You cannot be cruel to someone if you fully understand what it is to be them. You have to somehow screen that out. You have to say to yourself, "They're not really humans." Or you have to bring into line some sort of powerful ideology or some crazed religious certainty in order to blot out that human instinct. ...

There was one particular image, ... of two people jumping, holding hands. Even people who haven't seen the image talk about it. ... Did you see it? And if you did, or heard about it, what kind of effect did it have on you? ...

I didn't see any television or newspaper images of people leaping from the building, holding hands. I didn't see that on Sept. 11, but I did see pictures of people jumping. I can't remember if I saw people jumping, holding hands. But I certainly saw solitary figures falling through the air. To me, it just seemed the bleakest possible image of the whole thing. Actually, I couldn't find a scrap of hope in it. What I saw was utter desperation. Jumping to certain death rather than dying in pain in a fire. It spoke to me of sheer panic. Humans brought to this ... furthest edge of despair. I found no hope in that at all. I found it utterly chilling.

It struck me, too, how life can generate these extraordinary moments of sort of accidental catastrophic change. From in a space of 10 minutes, you could be at your desk, pursuing your morning chores -- making a call, sending a fax. Ten minutes later, you've decided to jump to your death from the building. ... Personally, I felt very differently from the people you've quoted on this. I saw it as a form of total degradation, the people forced to take their lives. ...

What is your own concept of evil? Do you think it's something that is explainable by psychology and sociology? Or is [it] ... larger and more mysterious?

I don't really believe in evil at all. I mean, I don't believe in God. I certainly don't, therefore, believe in some sort of supernatural or trans-historical force that somehow organizes life on dark or black principles. I think there are only people behaving, and sometimes behaving monstrously. Sometimes their monstrous behavior is so beyond our abilities to explain it, we have to reach for this numinous notion of evil. But I think it's often better to try and understand it in real terms, in ... either political or psychological terms.

There's something at the same time, very, very attractive about this word. ... It's a great intensifier. It just lets us say that we thoroughly abhor this behavior. But it's quite clear, as a species ... in our nature, we are capable of acts of extraordinary love and kindness, inventiveness and mutual aid.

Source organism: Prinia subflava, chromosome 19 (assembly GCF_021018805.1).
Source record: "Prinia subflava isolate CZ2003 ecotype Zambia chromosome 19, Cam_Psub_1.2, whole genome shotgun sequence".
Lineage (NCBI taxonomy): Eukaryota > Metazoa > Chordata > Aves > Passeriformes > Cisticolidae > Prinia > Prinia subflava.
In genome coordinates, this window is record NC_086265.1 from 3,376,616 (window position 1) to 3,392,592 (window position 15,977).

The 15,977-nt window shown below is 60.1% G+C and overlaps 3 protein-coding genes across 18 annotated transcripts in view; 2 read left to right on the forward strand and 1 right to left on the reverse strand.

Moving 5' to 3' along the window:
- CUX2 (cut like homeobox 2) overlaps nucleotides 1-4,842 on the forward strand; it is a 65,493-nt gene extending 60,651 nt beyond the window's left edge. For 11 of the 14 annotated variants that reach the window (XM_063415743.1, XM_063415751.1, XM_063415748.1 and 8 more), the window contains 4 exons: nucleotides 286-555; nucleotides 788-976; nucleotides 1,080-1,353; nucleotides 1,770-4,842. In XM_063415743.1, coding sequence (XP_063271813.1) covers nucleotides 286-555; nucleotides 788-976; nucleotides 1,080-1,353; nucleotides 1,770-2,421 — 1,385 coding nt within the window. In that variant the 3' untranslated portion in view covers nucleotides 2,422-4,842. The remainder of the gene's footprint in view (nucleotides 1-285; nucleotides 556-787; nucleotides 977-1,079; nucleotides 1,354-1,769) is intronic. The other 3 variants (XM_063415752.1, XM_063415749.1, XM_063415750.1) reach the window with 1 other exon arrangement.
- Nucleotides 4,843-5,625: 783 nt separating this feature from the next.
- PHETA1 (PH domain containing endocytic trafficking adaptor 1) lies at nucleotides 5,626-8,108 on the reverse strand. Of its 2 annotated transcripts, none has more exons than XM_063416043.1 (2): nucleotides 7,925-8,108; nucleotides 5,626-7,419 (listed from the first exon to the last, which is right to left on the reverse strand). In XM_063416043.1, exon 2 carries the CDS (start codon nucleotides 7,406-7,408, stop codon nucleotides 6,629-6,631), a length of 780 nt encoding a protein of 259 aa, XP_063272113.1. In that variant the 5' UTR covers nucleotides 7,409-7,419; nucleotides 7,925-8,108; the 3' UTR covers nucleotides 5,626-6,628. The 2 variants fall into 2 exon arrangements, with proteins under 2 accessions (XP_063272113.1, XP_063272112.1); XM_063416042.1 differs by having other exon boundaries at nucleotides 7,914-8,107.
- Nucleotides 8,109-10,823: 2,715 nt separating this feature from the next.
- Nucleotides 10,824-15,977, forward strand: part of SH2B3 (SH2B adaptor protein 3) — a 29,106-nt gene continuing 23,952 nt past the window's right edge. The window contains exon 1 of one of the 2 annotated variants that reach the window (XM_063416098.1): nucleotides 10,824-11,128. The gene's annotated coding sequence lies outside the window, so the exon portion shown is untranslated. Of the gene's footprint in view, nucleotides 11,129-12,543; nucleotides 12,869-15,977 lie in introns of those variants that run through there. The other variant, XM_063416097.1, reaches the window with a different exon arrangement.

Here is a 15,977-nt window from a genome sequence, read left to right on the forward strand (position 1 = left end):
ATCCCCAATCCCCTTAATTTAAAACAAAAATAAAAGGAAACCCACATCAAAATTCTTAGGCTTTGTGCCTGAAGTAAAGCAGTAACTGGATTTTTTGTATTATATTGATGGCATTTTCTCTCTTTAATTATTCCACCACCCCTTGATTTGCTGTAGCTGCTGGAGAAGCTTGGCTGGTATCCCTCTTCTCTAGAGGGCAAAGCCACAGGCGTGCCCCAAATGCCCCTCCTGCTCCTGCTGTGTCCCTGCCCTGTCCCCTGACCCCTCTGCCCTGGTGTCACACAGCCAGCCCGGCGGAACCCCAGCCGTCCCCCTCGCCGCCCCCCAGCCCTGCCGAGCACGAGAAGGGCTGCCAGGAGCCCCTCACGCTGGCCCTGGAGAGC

On the other side, we are capable of acts of extraordinary destruction. I think it's inherent. I think one of the great tasks of art is really to explore that. ... I personally think the novel, above all forms in literature, is able to investigate human nature and try and understand those two sides, all those many, many sides of human nature. But I'm a little suspicious of the way we want to throw up our hands and just say, "Well, it's evil."

It's us. You know? And any reflection on, for example, the Holocaust, probably our greatest, lowest moment in modern history, has to finally reflect on what it is we seem to be able to be capable of, especially once we have the power of technology to kill on a vast scale. ... I don't know, quite honestly, whether the world suffers from people not believing enough in things, or believing too much in things.

In fact, as I get older, I begin to feel that actually what we need more in the world is doubt; more skepticism, less crazed certainty. I feel that religious zeal, political zeal, is a highly destructive force. People who know the answer and are going to impose it on everybody else, I think, are terrifying people. What I would like is skepticism and doubt amongst political leaders. I want it in people who express love and belief in their gods. There are many, many gods and many, many religions. It's that sort of certainty that "My God is the one true God and all the others are just pagan fantasies." I find those kinds of assertions terrifying. ...

How would you describe the actions of these terrorists, or someone like a bin Laden, laughing and giggling about the deaths of the people inside the buildings? Are there degrees of cruelty? ... Have they introduced anything new to the discussion of, if not evil, in the cruelty?